Although she got married with just the one dress, Xiang later had three more made – one for each season. “I bought one and made the other three,” she said. “I had only ever known a violent and abusive man and I avoided men until I met my new partner who brought me truly out of my shell and treated me so differently. I couldn’t believe it when he asked me to marry him.”

“My wedding day was the happiest day of my life and I never wanted it to end, and that was when I decided I wanted to not only keep wearing my wedding dress, but actually got four other wedding dresses as well.” Ever since the wedding, Xiang’s husband has been helping to rehabilitate her to everyday life. “We felt comfortable with each other, so we have been together since then. I am very happy now, as my husband is very good for me.”

The locals have regarded Xiang’s behavior to be strange, especially when she comes to work in the fields wearing a large, white gown. They even have a name for her – ‘sister wedding gowns’. But she isn’t the least bit bothered about what the locals think. “I don’t even have any other clothes,” she said. “I don’t care what people say about me. My wedding dresses are part of my life and I will continue to wear them regardless.” Xiang also said that it doesn’t disturb her husband because he knows how happy it makes her.

It has been a while since I came across a tale as heartwarming as Xiang’s. She seems so sincerely happy that it just fills your heart with joy. Her only regret is that she isn’t able to officially register the marriage because she doesn’t have the paperwork from her previous marriage. But the local police station is considering making an exception in this case and helping the lovely couple get registered. That’s what I call a modern-day fairy tale!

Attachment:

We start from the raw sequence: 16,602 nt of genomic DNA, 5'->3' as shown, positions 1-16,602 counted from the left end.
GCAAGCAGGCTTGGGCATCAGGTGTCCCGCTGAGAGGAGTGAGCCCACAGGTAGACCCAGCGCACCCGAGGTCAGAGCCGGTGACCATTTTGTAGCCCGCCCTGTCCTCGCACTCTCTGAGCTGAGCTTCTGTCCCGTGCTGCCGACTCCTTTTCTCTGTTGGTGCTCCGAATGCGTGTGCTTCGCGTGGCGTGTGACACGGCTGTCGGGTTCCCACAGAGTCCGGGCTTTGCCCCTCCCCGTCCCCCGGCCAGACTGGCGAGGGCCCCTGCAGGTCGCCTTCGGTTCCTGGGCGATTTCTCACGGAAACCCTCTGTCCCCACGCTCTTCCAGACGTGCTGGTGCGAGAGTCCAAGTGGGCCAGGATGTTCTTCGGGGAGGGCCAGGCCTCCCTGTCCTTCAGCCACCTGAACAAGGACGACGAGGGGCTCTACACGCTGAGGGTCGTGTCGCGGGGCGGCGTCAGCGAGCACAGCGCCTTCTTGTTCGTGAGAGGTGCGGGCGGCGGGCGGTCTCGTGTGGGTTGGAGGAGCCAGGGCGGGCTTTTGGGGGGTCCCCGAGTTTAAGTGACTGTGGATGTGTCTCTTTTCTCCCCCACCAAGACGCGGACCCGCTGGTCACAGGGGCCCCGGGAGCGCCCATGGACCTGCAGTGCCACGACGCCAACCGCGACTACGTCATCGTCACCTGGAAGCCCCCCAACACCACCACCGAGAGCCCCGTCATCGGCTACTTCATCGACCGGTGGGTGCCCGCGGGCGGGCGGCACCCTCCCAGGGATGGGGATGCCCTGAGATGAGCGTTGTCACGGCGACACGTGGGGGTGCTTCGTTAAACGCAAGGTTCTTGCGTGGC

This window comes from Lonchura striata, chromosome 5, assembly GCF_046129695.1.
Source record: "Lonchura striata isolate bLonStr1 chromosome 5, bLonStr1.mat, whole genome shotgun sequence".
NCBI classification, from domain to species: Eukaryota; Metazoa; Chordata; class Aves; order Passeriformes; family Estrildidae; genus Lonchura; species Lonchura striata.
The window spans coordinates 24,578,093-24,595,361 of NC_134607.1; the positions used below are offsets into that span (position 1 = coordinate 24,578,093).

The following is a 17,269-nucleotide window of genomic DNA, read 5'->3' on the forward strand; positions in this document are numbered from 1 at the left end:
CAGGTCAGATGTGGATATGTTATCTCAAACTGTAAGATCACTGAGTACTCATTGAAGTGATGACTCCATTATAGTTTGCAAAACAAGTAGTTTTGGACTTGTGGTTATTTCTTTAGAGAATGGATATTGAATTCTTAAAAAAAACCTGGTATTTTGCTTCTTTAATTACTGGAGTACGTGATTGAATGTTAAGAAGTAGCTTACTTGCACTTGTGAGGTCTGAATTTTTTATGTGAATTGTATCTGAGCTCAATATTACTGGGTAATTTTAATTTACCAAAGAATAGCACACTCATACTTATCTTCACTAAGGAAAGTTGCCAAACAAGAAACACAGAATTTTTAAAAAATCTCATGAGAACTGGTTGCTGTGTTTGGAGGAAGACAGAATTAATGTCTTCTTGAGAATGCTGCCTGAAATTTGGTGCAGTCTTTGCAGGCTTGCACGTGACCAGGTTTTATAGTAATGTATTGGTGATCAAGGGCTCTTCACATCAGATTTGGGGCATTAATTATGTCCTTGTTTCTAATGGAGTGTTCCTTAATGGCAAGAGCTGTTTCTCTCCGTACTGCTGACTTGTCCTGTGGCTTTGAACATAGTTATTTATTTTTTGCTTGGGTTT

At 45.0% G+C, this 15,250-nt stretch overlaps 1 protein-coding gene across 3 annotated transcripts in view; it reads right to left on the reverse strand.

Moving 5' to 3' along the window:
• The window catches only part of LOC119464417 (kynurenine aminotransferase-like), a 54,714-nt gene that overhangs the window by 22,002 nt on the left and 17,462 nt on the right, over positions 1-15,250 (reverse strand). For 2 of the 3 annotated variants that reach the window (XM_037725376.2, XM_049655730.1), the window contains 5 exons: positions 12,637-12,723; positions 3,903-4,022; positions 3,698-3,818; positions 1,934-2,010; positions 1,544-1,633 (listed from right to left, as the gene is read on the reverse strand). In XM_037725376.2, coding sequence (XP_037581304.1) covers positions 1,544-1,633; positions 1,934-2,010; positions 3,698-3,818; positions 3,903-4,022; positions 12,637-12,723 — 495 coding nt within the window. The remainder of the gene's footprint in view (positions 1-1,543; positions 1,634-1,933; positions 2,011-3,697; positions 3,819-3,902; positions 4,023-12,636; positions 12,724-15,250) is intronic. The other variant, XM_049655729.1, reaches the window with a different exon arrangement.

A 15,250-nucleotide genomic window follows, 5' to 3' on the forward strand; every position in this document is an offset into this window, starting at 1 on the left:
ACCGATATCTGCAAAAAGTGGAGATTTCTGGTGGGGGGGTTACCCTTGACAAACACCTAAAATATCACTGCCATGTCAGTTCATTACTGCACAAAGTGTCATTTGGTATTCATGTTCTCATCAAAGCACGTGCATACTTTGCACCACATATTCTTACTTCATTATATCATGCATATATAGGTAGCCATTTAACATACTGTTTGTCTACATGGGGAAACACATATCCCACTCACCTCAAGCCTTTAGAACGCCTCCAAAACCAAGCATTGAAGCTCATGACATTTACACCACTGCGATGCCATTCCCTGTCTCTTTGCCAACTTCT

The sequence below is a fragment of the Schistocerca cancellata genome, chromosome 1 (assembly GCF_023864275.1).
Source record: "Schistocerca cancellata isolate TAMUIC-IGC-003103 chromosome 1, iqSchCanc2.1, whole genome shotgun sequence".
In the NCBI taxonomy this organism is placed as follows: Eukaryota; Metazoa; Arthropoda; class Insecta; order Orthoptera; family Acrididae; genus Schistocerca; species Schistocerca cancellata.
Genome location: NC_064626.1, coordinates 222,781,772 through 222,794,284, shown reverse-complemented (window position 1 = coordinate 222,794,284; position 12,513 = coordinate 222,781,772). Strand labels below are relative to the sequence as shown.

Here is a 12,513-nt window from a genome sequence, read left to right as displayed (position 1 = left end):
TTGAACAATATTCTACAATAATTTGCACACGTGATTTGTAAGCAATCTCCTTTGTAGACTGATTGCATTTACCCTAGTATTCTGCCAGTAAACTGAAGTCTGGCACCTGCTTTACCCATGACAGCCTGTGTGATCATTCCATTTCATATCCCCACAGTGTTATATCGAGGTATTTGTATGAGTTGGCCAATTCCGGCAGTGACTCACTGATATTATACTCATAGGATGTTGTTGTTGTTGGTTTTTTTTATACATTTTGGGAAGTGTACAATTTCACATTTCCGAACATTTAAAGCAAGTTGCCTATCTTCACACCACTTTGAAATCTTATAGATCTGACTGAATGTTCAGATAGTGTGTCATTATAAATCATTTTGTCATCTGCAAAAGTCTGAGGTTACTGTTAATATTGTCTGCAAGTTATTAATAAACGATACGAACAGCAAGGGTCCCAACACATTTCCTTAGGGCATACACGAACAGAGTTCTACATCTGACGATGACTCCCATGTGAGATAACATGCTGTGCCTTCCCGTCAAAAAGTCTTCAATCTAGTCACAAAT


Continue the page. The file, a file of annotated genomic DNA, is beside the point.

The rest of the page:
Lucky Guy Getting Paid $93,000 to Have as Much Fun as Possible


Best Job Ever: Lucky Guy Getting Paid $93,000 to Have as Much Fun as Possible in Six Months | Most people need to save up before they get to travel and have fun. But for this lucky Californian, things are the other way round – he gets paid to do all that and more. Andrew Smith has been appointed the ‘Chief Funster’ of the State of New South Wales, Australia, a six-month job that will earn him a whopping $93,000. And all he has to do in exchange for the money is travel around NSW and do exciting things every day.

Smith landed the dream job after winning a contest as a part of an event to promote NSW as the ideal travel destination for young people. His challenge is to show travelers how exciting the Australian State can be by collecting no less than 802,000 moments of fun in six months. That’s one for every square kilometer of the State. So on a typical day, Smith can be found skydiving, hanging out with famous skateboarders, abseiling the spectacular mountains, and other such stuff.